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Big Questions
Why Is Soda Measured in Liters?
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Never a nation to fall in line, America is one of the few countries to resist the metric system. We stubbornly measure distance in miles and weight in pounds. So what’s with those two-liter bottles of soda?

First, a clarification: Soda is far from the only substance we measure in metric units. Heck, it’s not even the only beverage. Wine, liquor, and bottled water are sold by the milliliter. The healthcare field is all about metric units, too, from cholesterol levels to prescription, over-the-counter, and supplement dosages. We run 5-kilometer races, ride on 215-millimeter tires, and use 8-millimeter cameras, or at least we used to.

In most other things, we determinedly cling to our imperial measurements. Attempts to convince Americans to join the rest of the metric-measuring world have been met with great resistance.

Ken Butcher of the National Institute of Science and Technology has been working with the government’s tiny Metric Program for years. Speaking to Mental Floss back in 2013, Butcher explained that we’re so entrenched in our way of doing things that switching measurement systems now would be both chaotic and expensive.

"If we were going to start a new country all with the metric system, it would be easy," he said. "But when you have to go in and change almost everything that touches people’s everyday life and their physical and mental experience, their education, and then you take that away from them—it can be scary."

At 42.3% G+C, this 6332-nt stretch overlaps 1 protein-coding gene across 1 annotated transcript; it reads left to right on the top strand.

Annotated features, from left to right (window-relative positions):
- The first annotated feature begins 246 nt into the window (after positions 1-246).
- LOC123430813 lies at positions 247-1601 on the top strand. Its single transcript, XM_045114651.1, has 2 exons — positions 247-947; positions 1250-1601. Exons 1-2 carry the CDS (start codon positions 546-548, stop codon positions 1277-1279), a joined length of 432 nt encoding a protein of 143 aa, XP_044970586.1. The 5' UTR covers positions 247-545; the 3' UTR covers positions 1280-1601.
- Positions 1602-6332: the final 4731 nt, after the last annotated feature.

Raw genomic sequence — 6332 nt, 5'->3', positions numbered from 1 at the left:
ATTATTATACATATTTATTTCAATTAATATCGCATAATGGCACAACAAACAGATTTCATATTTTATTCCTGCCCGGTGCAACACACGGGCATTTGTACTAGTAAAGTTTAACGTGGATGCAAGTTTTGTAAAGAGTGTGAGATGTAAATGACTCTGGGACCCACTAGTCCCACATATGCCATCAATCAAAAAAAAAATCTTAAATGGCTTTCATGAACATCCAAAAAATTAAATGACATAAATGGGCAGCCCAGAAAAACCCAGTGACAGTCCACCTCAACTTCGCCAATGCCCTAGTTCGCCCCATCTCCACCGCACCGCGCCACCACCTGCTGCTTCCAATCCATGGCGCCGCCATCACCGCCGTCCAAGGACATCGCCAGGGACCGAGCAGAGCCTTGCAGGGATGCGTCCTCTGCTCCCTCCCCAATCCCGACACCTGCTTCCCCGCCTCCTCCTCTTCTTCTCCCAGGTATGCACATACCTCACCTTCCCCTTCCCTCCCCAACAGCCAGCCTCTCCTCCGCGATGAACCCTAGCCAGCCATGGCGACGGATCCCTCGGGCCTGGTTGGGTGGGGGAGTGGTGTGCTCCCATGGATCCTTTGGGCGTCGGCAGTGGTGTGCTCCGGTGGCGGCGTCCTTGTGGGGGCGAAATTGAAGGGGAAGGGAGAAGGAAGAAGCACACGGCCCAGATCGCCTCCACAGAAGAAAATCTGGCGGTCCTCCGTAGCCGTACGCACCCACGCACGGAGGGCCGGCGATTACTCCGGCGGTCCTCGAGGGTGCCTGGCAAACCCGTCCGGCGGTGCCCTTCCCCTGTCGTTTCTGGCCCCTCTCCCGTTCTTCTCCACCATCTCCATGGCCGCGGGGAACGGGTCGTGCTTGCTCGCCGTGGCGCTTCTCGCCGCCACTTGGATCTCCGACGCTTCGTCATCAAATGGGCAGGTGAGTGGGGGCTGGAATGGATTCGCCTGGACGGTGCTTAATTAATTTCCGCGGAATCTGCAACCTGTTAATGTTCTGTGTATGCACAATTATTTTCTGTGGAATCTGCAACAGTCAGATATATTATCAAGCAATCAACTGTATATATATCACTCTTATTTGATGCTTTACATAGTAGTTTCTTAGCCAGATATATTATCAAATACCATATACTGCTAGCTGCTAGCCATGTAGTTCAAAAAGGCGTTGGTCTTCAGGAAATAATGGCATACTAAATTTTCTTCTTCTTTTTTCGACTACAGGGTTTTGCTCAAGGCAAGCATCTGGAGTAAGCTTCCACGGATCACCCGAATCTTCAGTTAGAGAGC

Here and there, though, when it’s convenient, we have been willing to budge. The soda bottle is a good example. Until 1970, all soft drinks in the U.S. were sold in fluid ounces and gallons, mostly in glass bottles. Then the plastic polyethylene terephthalate (PET) bottle came along, and soft drink makers decided it was time for a product redesign.

The redesign process coincided with two key factors: a short-lived wave of government interest in going metric, and the burgeoning environmental movement.

The folks at PepsiCo decided to meld all three into its exciting new vessel: a lightweight, cheap, recyclable, metric bottle, with built-in fins so it could stand up on supermarket shelves. Two liters: the soda size of the future.

The two-liter bottle took off. The rest of the soft drink world had no choice but to get on board. And voila: liters of cola for all.

Have you got a Big Question you'd like us to answer? If so, let us know by emailing us at bigquestions@mentalfloss.com.

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Big Questions
Where Is the Hottest Place on Earth?